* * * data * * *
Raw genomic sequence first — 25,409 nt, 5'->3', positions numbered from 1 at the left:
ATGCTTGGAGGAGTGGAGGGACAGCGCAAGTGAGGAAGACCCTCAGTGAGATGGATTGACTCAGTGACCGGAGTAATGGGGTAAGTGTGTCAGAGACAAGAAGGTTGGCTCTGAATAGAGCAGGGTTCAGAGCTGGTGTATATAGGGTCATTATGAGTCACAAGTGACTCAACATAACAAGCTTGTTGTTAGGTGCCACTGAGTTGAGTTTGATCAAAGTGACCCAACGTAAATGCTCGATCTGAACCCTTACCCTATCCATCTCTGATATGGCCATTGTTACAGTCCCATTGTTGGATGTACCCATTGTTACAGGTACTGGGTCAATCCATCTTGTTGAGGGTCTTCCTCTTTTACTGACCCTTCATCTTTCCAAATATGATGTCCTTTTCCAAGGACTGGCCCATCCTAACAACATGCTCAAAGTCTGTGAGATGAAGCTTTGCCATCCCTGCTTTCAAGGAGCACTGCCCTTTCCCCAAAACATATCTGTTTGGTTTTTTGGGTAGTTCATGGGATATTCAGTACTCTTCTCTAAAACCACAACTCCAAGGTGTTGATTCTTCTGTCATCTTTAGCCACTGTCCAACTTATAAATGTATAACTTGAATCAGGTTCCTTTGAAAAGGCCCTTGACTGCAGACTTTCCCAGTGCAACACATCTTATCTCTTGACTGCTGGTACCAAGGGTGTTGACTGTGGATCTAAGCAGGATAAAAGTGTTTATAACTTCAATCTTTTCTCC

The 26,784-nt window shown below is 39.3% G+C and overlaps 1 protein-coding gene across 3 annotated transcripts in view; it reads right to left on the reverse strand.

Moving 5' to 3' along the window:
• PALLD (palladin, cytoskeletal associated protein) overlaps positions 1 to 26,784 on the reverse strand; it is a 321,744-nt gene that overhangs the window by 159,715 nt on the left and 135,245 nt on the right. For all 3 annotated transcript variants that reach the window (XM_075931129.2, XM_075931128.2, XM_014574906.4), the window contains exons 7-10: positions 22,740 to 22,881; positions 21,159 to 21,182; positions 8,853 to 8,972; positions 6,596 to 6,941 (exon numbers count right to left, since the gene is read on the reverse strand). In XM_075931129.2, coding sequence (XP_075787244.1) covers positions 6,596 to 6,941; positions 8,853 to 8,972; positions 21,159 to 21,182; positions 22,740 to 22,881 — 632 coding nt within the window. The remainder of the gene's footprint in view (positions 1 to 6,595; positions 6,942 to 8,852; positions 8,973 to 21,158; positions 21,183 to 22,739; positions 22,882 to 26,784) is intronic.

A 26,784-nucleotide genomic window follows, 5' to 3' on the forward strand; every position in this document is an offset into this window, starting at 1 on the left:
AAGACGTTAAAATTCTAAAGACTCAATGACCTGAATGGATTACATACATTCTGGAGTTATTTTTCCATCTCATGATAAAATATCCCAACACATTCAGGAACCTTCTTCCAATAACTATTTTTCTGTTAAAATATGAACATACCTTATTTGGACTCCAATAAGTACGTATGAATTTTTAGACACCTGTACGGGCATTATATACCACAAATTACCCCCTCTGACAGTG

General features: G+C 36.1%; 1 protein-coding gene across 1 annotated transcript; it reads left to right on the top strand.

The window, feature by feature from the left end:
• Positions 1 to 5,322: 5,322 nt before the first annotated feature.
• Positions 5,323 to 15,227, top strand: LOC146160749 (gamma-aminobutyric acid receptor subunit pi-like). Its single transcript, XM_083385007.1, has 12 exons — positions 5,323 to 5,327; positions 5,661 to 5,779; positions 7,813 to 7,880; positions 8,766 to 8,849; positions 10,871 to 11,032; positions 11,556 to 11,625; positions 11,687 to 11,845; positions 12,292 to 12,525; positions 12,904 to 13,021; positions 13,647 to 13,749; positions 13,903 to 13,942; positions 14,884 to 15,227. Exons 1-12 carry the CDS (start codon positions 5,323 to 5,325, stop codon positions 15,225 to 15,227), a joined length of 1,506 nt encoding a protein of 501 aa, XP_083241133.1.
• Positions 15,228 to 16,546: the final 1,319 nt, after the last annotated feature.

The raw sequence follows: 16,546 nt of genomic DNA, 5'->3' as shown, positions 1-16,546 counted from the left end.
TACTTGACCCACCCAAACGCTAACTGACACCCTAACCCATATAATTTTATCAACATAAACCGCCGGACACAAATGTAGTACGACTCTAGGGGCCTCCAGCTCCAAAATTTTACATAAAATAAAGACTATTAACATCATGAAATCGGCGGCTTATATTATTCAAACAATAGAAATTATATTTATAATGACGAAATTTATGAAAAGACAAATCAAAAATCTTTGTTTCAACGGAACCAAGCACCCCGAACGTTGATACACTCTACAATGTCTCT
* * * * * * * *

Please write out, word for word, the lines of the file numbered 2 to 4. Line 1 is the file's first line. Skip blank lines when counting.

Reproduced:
ATGCTTGGAGGAGTGGAGGGACAGCGCAAGTGAGGAAGACCCTCAGTGAGATGGATTGACTCAGTGACCGGAGTAATGGGGTAAGTGTGTCAGAGACAAGAAGGTTGGCTCTGAATAGAGCAGGGTTCAGAGCTGGTGTATATAGGGTCATTATGAGTCACAAGTGACTCAACATAACAAGCTTGTTGTTAGGTGCCACTGAGTTGAGTTTGATCAAAGTGACCCAACGTAAATGCTCGATCTGAACCCTTACCCTATCCATCTCTGATATGGCCATTGTTACAGTCCCATTGTTGGATGTACCCATTGTTACAGGTACTGGGTCAATCCATCTTGTTGAGGGTCTTCCTCTTTTACTGACCCTTCATCTTTCCAAATATGATGTCCTTTTCCAAGGACTGGCCCATCCTAACAACATGCTCAAAGTCTGTGAGATGAAGCTTTGCCATCCCTGCTTTCAAGGAGCACTGCCCTTTCCCCAAAACATATCTGTTTGGTTTTTTGGGTAGTTCATGGGATATTCAGTACTCTTCTCTAAAACCACAACTCCAAGGTGTTGATTCTTCTGTCATCTTTAGCCACTGTCCAACTTATAAATGTATAACTTGAATCAGGTTCCTTTGAAAAGGCCCTTGACTGCAGACTTTCCCAGTGCAACACATCTTATCTCTTGACTGCTGGTACCAAGGGTGTTGACTGTGGATCTAAGCAGGATAAAAGTGTTTATAACTTCAATCTTTTCTCC

The 26,784-nt window shown below is 39.3% G+C and overlaps 1 protein-coding gene across 3 annotated transcripts in view; it reads right to left on the reverse strand.

Moving 5' to 3' along the window: